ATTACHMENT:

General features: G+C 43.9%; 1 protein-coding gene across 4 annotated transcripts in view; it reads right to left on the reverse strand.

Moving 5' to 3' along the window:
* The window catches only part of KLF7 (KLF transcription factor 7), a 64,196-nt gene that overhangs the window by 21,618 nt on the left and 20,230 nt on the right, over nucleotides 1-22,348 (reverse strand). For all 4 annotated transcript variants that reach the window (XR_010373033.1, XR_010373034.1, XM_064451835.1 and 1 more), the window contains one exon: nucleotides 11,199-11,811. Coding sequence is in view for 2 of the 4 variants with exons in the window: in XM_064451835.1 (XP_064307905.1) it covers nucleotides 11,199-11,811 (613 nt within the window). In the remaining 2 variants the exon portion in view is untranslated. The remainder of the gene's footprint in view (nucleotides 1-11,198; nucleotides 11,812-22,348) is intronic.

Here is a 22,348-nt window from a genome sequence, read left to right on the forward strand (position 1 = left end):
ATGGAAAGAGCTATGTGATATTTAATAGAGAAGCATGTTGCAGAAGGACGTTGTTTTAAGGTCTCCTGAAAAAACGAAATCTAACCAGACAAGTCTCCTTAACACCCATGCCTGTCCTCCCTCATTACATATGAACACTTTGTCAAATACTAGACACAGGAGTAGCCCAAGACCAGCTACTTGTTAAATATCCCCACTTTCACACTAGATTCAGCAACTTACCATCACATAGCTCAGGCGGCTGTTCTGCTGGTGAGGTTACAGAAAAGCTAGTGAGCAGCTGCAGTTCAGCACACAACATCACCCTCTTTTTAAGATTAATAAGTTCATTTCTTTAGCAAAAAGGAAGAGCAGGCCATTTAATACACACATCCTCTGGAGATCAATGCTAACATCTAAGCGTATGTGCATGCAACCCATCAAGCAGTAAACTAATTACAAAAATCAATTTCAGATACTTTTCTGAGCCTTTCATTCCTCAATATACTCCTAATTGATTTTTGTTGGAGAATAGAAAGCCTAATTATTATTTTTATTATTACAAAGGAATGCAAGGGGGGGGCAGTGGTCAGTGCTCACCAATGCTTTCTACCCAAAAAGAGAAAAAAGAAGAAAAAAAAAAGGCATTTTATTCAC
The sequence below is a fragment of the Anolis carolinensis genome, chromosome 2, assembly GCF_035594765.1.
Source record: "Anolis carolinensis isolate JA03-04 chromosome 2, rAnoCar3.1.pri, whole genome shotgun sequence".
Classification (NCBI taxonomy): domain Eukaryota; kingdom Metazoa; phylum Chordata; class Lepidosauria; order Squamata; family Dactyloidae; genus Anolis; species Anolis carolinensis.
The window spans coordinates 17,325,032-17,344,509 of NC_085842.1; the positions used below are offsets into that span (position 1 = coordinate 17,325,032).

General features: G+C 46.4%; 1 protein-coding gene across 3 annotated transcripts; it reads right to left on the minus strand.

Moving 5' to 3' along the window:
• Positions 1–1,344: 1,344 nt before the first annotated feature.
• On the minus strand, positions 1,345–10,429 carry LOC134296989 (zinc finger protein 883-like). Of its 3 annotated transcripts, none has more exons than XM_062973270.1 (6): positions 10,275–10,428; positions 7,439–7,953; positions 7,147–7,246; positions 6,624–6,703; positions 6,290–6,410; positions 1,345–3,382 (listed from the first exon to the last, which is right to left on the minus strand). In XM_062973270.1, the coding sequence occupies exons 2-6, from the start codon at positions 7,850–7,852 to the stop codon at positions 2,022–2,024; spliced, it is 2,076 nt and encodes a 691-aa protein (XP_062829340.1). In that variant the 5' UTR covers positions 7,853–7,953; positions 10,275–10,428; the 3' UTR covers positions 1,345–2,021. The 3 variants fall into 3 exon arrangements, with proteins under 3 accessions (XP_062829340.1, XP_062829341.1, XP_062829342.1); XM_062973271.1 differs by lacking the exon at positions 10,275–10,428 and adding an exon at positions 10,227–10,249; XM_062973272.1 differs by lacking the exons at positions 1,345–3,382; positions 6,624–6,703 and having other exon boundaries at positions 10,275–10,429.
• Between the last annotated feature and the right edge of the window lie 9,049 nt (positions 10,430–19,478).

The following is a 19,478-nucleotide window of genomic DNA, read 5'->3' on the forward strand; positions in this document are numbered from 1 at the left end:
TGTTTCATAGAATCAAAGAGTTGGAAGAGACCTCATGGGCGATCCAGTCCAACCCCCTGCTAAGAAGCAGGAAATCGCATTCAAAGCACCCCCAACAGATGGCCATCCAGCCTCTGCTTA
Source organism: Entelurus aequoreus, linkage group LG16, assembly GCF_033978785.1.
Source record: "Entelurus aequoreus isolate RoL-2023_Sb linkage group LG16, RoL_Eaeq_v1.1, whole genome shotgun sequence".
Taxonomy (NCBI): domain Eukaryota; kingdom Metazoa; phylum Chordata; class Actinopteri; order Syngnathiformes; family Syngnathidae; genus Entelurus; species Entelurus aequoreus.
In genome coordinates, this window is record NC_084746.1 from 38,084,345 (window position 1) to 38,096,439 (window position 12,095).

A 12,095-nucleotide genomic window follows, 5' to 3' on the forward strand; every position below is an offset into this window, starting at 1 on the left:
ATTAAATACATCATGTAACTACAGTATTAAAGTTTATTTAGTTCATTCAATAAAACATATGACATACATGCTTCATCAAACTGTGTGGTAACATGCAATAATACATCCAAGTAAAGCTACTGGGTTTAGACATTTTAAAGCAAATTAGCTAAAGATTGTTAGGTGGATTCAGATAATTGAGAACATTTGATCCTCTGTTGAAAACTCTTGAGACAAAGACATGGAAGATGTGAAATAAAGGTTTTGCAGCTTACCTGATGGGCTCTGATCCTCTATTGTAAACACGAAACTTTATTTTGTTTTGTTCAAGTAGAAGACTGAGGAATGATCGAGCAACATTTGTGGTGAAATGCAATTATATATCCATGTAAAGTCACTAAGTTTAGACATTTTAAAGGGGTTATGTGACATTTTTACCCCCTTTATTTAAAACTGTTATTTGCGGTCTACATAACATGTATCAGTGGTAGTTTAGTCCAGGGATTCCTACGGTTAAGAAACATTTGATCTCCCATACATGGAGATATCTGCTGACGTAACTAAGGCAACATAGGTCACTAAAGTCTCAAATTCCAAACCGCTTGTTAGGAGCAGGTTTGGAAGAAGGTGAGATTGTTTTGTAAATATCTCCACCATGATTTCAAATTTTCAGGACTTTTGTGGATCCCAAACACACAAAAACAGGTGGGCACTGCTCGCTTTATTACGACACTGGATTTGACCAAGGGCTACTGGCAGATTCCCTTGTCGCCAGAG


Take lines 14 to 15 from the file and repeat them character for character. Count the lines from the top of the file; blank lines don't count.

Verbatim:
• Between the last annotated feature and the right edge of the window lie 9,049 nt (positions 10,430–19,478).

The following is a 19,478-nucleotide window of genomic DNA, read 5'->3' on the forward strand; positions in this document are numbered from 1 at the left end: